Primer conversion to 209 primers is achieved by using a 3/8" threaded insert made from brass tubing (or rod) that is reamed to accept the primer.  The BMG primer is removed and the flash hole drilled out.  The hole is threaded with a 3/8 tap to accommodate the primer insert.  Insert is secured in place with either loctite or low-heat solder. 


Suitable donor shotguns are converted by reaming the chamber for the longer round.  Conversion is NOT one-way... standard 12 gauge shotshells can still be used in the shotgun after chambering!  Only the heaviest locking actions can be used as weaker actions will probably blow apart from the pressures.

It is recommended to install shock absorbing inserts into the buttstock, and also to add lead weight tubes to further reduce recoil.  A shotgun so equipped with recoil-reducers reportedly has the same kick as a .30-06 rifle.  Recoil without the additional reducers/weights is reportedly "harsh".  :)

I'm building one based on the N.E.F. (aka H&R) Ultra Slug Hunter.  This is a proven build that is affordable and honestly a beautiful gun.  Only heavy-framed shotguns such as the Ultra can be used in this conversion.

Starting load - 100gr RE17




The SRM 1216

A "rotating tube" shotgun

The shotgun is intended for tactical/military applications.  The shotgun is tube-fed by a conventional tube design.  There are four (4-round) tubes arranged on a spindle so that when one is empty, the spindle is manually rotated 90 degrees to the next index point and the fresh tube is ready to feed its rounds.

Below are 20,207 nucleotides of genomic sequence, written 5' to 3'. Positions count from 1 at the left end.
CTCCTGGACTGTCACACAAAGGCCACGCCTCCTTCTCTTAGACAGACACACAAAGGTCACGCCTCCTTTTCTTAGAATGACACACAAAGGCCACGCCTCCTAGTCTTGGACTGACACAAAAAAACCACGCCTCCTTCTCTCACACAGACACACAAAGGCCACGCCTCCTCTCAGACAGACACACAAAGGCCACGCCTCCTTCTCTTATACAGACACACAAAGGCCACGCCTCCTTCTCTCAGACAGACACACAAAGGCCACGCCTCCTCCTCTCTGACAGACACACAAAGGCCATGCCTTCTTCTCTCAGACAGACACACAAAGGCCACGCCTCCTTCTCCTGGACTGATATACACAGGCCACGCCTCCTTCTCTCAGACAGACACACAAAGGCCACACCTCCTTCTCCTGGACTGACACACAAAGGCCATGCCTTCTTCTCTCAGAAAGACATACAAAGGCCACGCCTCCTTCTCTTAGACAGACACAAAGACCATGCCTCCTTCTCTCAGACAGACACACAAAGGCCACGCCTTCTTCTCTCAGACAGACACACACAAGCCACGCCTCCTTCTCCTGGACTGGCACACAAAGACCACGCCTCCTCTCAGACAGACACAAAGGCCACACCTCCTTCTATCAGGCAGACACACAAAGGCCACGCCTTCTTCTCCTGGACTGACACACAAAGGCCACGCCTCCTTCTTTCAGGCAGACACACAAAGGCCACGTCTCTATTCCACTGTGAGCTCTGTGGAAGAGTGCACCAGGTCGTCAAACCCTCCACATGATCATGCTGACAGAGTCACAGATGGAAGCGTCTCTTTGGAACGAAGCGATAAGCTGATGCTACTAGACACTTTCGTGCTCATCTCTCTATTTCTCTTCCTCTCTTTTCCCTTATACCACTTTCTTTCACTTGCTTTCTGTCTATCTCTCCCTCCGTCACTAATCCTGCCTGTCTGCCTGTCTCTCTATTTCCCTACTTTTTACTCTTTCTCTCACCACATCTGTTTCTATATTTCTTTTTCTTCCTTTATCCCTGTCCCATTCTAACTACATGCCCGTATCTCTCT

There are different lengths of barrel/spindle arrangements for up to 16 (4x4) rounds in the magazine tubes.  This multi-tube arrangement allows the operator to switch different loads at will, requiring only a rotation of the spindle and a cycle of the action.

This is expected to be for sale in the near future.  Color PDF brochure available from their website:  http://www.srmarms.com/



P12 Prototype


The "P12" prototype designed by Monolith Arms (company was reportedly purchased by Magpul) as a 12 gauge version of the venerable P90 bullpup, with the benefits thereof, such as compact design with full-length barrel, quick change magazine loads, and ambidextrous downward ejection.  The P90 magazine is a proven design that has been around for over a decade.

The magazine is capable of holding up to 20 12 gauge rounds.  A shim would presumably be installed for hunting/sporting scenarios.

According to the website (and Youtube vids) the P12 was to be announced at the 2008 SHOT Show.  The company was bought out before it went public, however, and no word on whether this prototype will ever be produced for sale now that the buyout (from Magpul) is complete.




Bullpup shotgun (South Africa)




Automatic Recoil-reduced Shotgun




AP Shot Shells

Latest military design, explosive fragmenting shell intended for AP and anti-materiel use.  This could be considered a shotgun-launched fin-stabilized grenade.  The body is machined (steel?) and features a self-arming fuse.

The FRAG-12 maximizes distance with pop-out fins that open after it leaves the sabot.  This is purportedly a 200-yard round.  The fin design is complex, but the concept could be adapted for special-application hunting purposes.  This extends the concept of the Brenneke "badmitton birdie".